Contractor Authorized by Condo Association to Work on Common Areas May Sue Association as Unit Owners’ Representative
Trintec Constr., Inc. v. Countryside Village Condo. Assoc., 992 So. 2d 277 (Fla. Dist. Ct. App. 2008)
This case addresses whether the term “owner” for the purpose of applying mechanic’s lien law to a condominium property and improvements to its common elements refers to: (a) each and every unit owner in the condominium, or (b) the condominium association created by the declaration. The association argued that lien law’s use of “owner” means each individual condominium owner such that those owners are indispensable parties. The Court, analyzing the construction lien statute and Florida civil procedure rules as to condominium associations held that the unit owners are not indispensable parties and the roofing contractor could proceed against just the association.
Florida Statute Section 718.121(1) requires the unanimous consent of all unit owners for the imposition of any lien against the condominium property as a whole, and further provides that “liens may arise or be created only against the individual condominium parcels.” Section 718.121(2), however, states:
Labor performed on or materials furnished to a condominium’s common elements are not the basis for a lien on the common elements, but if authorized by the association, the labor or materials are deemed to be performed or furnished with the express consent of each unit owner and may be the basis for filing a lien against all condominium parcels in the proportions for which the owners are liable for common expenses.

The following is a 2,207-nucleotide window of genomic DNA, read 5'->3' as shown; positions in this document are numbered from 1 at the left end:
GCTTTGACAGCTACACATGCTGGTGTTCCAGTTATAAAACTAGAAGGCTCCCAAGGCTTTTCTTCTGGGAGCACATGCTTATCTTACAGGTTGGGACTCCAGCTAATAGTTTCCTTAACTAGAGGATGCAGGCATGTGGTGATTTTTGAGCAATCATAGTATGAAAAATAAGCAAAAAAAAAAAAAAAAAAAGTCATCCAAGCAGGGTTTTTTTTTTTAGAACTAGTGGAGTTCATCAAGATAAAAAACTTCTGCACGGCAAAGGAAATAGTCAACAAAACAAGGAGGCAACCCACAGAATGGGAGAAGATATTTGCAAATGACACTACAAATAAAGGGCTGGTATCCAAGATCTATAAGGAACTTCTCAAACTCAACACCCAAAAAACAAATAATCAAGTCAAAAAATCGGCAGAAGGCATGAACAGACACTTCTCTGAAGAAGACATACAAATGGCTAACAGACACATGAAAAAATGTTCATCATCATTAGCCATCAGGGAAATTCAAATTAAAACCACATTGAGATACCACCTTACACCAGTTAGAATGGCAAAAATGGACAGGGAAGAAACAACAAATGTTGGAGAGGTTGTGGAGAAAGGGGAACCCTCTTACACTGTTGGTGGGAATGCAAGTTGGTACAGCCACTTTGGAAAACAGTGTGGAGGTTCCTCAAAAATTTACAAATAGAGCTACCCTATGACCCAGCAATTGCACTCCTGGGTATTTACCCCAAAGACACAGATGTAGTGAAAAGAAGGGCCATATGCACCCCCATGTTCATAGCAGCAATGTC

Florida Rule of Civil of Procedure 1.221 states that after the developer turns over control of the condominium association, the association is the proper party to “institute, maintain, settle, or appeal actions or hearings in its name on behalf of all association members concerning matters of common interest . . . including but not limited to: (1) the common property, area, or elements; (2) the roof or structural components of a building or other improvements . . . .”
Therefore, the Third DCA, consistent with analogous cases in the Second and Fourth Districts, held that a contractor authorized by a condominium association to perform work on common areas can sue the association as the representative of the unit owners without joining the individual unit owners as indispensable parties. The unit owners, however, are still free to exercise the rights as owners under Chapter 713, including the right to “bond off” their proportionate share of the lien amount and have remedies against the association and its officers and directors if the lien against their unit resulted from the association’s improper act or omission.